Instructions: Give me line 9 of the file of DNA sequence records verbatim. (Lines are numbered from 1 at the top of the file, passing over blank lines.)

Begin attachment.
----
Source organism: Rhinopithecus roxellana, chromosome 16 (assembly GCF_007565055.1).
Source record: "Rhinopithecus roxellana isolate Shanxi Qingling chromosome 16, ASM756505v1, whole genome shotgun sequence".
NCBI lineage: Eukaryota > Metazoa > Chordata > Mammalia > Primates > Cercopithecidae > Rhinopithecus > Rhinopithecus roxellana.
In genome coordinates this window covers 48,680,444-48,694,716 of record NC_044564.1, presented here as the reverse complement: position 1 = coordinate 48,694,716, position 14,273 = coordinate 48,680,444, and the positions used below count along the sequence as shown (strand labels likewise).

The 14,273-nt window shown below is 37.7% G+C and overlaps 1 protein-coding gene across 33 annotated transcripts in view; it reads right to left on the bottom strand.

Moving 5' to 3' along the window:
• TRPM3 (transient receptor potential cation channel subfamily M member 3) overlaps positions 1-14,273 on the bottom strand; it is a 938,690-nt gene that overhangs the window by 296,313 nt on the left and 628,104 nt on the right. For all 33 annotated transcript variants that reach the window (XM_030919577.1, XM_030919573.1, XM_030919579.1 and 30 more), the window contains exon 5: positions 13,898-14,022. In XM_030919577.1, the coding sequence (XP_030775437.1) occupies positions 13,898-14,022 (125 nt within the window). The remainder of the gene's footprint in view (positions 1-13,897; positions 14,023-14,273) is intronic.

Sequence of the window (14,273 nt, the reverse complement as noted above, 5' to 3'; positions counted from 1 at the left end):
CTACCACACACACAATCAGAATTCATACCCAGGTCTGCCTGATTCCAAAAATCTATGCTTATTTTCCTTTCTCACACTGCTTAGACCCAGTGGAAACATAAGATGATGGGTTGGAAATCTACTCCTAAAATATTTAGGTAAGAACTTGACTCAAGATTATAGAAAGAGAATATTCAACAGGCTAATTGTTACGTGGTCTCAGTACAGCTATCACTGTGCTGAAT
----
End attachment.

CTACCACACACACAATCAGAATTCATACCCAGGTCTGCCTGATTCCAAAAATCTATGCTTATTTTCCTTTCTCACACTGCTTAGACCCAGTGGAAACATAAGATGATGGGTTGGAAATCTACTCCTAAAATATTTAGGTAAGAACTTGACTCAAGATTATAGAAAGAGAATATTCAACAGGCTAATTGTTACGTGGTCTCAGTACAGCTATCACTGTGCTGAAT